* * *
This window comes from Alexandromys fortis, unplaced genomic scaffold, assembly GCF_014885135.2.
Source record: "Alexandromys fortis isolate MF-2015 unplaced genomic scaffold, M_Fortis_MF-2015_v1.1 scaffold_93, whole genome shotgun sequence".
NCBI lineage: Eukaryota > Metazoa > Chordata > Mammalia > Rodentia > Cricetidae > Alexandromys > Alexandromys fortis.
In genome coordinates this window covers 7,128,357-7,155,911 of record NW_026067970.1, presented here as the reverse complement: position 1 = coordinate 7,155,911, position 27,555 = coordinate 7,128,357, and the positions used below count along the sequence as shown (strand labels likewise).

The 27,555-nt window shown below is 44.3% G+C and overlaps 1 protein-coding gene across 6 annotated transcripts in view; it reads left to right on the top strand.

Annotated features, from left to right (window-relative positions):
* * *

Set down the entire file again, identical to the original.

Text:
This window comes from Alexandromys fortis, unplaced genomic scaffold, assembly GCF_014885135.2.
Source record: "Alexandromys fortis isolate MF-2015 unplaced genomic scaffold, M_Fortis_MF-2015_v1.1 scaffold_93, whole genome shotgun sequence".
NCBI lineage: Eukaryota > Metazoa > Chordata > Mammalia > Rodentia > Cricetidae > Alexandromys > Alexandromys fortis.
In genome coordinates this window covers 7,128,357-7,155,911 of record NW_026067970.1, presented here as the reverse complement: position 1 = coordinate 7,155,911, position 27,555 = coordinate 7,128,357, and the positions used below count along the sequence as shown (strand labels likewise).

The 27,555-nt window shown below is 44.3% G+C and overlaps 1 protein-coding gene across 6 annotated transcripts in view; it reads left to right on the top strand.

Annotated features, from left to right (window-relative positions):